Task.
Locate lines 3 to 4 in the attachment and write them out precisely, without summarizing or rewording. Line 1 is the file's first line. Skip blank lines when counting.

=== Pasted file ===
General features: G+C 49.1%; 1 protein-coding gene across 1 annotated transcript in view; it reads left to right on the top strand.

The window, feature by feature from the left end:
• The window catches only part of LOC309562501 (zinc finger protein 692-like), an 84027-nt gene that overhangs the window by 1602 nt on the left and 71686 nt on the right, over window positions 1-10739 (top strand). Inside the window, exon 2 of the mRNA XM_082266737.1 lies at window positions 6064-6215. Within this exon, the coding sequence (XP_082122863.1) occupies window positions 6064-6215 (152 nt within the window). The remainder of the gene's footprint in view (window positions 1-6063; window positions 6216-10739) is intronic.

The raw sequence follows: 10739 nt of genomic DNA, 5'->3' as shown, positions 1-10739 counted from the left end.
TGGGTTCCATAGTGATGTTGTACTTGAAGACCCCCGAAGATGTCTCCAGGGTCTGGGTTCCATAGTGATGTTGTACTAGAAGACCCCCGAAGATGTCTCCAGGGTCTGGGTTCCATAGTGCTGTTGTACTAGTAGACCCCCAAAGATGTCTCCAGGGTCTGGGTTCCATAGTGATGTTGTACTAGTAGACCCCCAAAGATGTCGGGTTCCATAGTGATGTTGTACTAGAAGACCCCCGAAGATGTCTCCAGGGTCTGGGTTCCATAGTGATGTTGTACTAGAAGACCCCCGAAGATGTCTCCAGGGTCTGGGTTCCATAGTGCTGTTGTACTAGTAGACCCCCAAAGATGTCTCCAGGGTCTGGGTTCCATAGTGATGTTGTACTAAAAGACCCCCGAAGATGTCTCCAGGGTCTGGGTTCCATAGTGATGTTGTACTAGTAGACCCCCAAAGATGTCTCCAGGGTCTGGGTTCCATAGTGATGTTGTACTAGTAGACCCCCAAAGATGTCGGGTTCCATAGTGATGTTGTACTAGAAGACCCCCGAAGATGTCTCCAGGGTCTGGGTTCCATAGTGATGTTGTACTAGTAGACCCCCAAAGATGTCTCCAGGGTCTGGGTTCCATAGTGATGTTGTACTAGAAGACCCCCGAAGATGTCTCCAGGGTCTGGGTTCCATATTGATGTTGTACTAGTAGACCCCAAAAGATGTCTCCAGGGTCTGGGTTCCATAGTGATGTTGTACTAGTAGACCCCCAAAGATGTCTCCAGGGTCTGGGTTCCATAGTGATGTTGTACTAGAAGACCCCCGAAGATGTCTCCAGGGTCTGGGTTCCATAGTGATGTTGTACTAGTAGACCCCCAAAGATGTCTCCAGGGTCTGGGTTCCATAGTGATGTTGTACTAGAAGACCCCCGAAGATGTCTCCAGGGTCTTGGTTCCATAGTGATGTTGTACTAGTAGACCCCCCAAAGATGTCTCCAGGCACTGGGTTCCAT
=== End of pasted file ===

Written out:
• The window catches only part of LOC309562501 (zinc finger protein 692-like), an 84027-nt gene that overhangs the window by 1602 nt on the left and 71686 nt on the right, over window positions 1-10739 (top strand). Inside the window, exon 2 of the mRNA XM_082266737.1 lies at window positions 6064-6215. Within this exon, the coding sequence (XP_082122863.1) occupies window positions 6064-6215 (152 nt within the window). The remainder of the gene's footprint in view (window positions 1-6063; window positions 6216-10739) is intronic.

The raw sequence follows: 10739 nt of genomic DNA, 5'->3' as shown, positions 1-10739 counted from the left end.